Search sponsored by Coast Marketplace
Home Life In One Ear

In One Ear: It’s in the bag

Early 1900s bakery bag found in Gearhart
By Elleda Wilson

The Daily Astorian

Published on October 13, 2017 12:01AM

Last changed on October 16, 2017 8:48AM


“I am trying to date this bread bag (pictured) I found partially buried in the sand under Breakaway Lodge in Gearhart,” Jeff Johnson wrote. “The sand under the building seems to preserve things well, and can mummify dead squirrels. The structure was built in 1924 as St. Margaret’s by the Sea Convent, a summer retreat for Holy Names Sisters. It was built right over the dune vegetation, and the roots are still well-preserved.”

A little research revealed the Butter-Nut Baking Co. was owned by James H. Kelley and B. Rupert Koblegarde, a name that can be found in Portland even now (http://tinyurl.com/butterbake).

The Ear suspected the bakery bag probably dates prior to the 1922 fire — which started under nearby Thiel Brothers pool room, at what was then 532 Commercial St., and wiped out most of downtown Astoria (http://tinyurl.com/Ast1922). If so, 661 Commercial St. would not be the same address now, as the city was re-platted after the fire.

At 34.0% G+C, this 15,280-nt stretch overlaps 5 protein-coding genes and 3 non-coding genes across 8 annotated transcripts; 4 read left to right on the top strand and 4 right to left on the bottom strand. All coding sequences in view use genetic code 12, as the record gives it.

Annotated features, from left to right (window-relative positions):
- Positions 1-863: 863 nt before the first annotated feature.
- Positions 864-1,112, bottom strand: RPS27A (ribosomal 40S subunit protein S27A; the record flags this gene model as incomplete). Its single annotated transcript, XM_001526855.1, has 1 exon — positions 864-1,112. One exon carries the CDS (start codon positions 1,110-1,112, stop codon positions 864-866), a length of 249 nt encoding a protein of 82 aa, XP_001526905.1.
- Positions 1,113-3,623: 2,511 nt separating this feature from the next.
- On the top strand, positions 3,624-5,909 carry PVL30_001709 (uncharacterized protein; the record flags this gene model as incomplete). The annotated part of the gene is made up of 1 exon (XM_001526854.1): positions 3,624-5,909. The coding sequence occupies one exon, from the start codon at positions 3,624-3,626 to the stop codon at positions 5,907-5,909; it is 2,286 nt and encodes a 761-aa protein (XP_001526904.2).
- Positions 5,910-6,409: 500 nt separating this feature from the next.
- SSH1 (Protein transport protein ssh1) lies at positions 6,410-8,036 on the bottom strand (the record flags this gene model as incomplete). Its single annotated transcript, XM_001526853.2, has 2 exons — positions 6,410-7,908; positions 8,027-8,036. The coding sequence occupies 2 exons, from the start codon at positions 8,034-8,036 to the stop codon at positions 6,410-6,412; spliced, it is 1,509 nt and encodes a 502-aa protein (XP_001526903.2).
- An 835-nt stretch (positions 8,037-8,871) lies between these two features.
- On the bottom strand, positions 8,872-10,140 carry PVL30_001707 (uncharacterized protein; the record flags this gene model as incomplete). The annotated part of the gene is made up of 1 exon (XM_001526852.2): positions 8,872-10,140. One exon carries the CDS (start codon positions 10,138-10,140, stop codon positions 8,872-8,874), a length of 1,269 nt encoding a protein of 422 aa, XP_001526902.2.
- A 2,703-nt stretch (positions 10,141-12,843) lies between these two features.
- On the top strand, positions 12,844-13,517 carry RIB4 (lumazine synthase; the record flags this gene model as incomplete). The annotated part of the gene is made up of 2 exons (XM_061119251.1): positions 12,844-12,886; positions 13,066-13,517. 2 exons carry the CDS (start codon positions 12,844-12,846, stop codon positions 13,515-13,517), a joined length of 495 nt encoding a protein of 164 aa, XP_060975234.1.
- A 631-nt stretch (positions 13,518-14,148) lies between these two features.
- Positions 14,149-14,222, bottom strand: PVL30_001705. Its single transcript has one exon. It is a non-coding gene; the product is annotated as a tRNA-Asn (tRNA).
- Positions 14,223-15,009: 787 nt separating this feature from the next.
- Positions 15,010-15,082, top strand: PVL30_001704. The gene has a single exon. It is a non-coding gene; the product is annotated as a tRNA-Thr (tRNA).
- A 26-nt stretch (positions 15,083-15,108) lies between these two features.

“You are right,” Liisa Penner, archivist at the Clatsop County Historical Society, said. “The numbers roughly doubled. 661 Commercial would be about 1440 Commercial today.” (Sweet Relief Dispensary is now at 1444 Commercial St.)

“At 661 Commercial (the bakery) would have burned in the December 1922 fire …” Liisa explained. “The 1920-1921 Astoria City Directory lists Dixie Bakery at 626 Commercial, close to the 661 address, maybe adjacent to it.” After the fire, “in the September 1924 Astoria Phone Book, the Oregon-Dixie Baking Co. was located at 221 Seventh St., almost across the street from what is now the Flavel Carriage House. … It is later listed at the southwest corner of Seventh and Duane.” So, the bag definitely predates the 1922 fire.

Bonus history tidbit: Also before the fire, “in 1904, Bridget Grant, who is noted for her shanghaiing activities, was living at 614 Commercial St., upstairs,” Liisa noted, “and was still living there, according to the 1920-1921 directory, almost over the Dixie Bakery.”

The only mystery remaining is how the bread bag wound up in Gearhart. A picnic at the beach, perhaps?



Marketplace

Share and Discuss

Guidelines

User Comments